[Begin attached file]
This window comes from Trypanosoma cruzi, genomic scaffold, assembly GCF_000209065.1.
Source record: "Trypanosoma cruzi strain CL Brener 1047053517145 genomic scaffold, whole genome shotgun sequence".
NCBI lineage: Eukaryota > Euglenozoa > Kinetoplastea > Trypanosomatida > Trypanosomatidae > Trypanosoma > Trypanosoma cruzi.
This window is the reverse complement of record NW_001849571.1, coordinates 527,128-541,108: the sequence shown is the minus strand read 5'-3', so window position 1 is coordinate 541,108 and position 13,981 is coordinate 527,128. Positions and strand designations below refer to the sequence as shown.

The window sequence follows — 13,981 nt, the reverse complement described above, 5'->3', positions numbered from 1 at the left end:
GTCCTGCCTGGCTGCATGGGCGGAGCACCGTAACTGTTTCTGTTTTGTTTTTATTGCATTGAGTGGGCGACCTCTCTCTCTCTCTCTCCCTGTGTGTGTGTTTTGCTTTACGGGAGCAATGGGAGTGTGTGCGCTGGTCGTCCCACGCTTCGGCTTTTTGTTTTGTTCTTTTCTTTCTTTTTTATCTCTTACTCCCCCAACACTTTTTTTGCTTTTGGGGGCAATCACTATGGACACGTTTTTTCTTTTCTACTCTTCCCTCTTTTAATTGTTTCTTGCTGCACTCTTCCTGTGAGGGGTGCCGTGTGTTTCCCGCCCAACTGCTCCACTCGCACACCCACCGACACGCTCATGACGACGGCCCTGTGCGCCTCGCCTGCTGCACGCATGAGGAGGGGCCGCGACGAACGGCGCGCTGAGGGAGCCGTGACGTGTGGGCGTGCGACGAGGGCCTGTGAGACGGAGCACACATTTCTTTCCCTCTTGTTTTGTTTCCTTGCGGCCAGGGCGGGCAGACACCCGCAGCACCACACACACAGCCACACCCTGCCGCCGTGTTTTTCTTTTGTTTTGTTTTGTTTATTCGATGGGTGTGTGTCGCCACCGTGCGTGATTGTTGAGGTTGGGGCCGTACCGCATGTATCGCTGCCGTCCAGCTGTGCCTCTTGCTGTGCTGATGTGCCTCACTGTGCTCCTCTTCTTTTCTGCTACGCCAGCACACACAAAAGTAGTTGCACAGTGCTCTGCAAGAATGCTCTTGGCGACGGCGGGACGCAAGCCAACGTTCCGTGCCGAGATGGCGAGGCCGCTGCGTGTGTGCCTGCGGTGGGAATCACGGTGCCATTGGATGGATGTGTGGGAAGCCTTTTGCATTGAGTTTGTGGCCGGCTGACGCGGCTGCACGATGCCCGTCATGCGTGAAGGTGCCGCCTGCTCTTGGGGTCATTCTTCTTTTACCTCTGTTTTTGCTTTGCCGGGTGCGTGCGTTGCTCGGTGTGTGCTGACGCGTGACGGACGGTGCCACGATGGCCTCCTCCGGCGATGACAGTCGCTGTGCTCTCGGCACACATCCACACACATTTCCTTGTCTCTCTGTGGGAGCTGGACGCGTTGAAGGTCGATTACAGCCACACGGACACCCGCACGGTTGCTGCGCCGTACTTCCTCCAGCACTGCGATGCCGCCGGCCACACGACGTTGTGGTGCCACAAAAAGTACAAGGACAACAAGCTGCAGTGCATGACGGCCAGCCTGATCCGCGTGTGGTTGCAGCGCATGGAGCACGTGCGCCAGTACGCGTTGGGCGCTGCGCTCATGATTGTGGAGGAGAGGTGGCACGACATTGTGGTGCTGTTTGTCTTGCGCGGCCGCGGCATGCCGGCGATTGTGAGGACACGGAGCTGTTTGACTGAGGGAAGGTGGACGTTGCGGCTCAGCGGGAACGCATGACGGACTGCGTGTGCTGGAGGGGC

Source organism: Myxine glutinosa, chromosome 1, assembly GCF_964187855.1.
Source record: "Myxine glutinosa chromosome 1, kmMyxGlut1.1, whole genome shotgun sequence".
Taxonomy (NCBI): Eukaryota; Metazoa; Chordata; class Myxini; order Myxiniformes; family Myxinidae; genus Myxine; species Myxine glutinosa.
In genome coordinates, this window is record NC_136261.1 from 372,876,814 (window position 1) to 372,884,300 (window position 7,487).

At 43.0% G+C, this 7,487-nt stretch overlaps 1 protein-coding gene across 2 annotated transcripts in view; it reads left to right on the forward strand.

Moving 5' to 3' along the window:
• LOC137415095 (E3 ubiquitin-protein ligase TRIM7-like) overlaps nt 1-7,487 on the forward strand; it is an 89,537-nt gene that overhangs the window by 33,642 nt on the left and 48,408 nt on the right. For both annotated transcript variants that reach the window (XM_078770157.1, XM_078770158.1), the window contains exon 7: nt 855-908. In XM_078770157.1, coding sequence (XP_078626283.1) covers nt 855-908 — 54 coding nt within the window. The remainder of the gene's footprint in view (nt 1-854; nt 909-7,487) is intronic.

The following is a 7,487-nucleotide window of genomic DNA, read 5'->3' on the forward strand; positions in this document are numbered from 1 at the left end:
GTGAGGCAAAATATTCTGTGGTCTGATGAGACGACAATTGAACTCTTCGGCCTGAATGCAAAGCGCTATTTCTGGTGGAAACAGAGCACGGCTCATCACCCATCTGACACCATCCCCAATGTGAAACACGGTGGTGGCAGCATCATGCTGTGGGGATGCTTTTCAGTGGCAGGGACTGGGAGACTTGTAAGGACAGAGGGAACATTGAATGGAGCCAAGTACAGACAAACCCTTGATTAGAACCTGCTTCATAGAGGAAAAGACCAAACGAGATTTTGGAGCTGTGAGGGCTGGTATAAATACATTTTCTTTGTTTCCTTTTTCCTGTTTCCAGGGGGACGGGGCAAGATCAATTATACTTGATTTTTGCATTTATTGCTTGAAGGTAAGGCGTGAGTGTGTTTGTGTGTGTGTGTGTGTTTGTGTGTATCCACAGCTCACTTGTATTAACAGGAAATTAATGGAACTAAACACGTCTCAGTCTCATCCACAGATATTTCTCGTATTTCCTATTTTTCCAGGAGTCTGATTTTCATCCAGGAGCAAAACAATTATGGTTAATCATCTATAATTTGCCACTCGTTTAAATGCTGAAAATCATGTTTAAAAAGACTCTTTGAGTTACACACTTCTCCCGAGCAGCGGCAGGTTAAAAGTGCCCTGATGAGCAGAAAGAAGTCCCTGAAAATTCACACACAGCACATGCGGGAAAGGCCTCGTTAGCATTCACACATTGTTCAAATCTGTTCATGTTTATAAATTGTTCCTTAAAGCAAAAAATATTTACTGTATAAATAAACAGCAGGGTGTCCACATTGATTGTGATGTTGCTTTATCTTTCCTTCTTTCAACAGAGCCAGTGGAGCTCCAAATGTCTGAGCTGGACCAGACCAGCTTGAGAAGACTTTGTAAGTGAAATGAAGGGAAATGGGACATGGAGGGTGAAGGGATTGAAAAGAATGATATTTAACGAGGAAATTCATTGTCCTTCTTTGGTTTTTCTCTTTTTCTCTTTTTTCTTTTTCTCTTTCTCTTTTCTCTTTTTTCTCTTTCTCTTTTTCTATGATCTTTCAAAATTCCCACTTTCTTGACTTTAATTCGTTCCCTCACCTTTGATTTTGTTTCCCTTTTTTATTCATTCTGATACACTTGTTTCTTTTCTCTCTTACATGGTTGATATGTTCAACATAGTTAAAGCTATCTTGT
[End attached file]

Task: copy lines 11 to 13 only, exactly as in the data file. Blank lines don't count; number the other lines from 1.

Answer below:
At 43.0% G+C, this 7,487-nt stretch overlaps 1 protein-coding gene across 2 annotated transcripts in view; it reads left to right on the forward strand.

Moving 5' to 3' along the window:
• LOC137415095 (E3 ubiquitin-protein ligase TRIM7-like) overlaps nt 1-7,487 on the forward strand; it is an 89,537-nt gene that overhangs the window by 33,642 nt on the left and 48,408 nt on the right. For both annotated transcript variants that reach the window (XM_078770157.1, XM_078770158.1), the window contains exon 7: nt 855-908. In XM_078770157.1, coding sequence (XP_078626283.1) covers nt 855-908 — 54 coding nt within the window. The remainder of the gene's footprint in view (nt 1-854; nt 909-7,487) is intronic.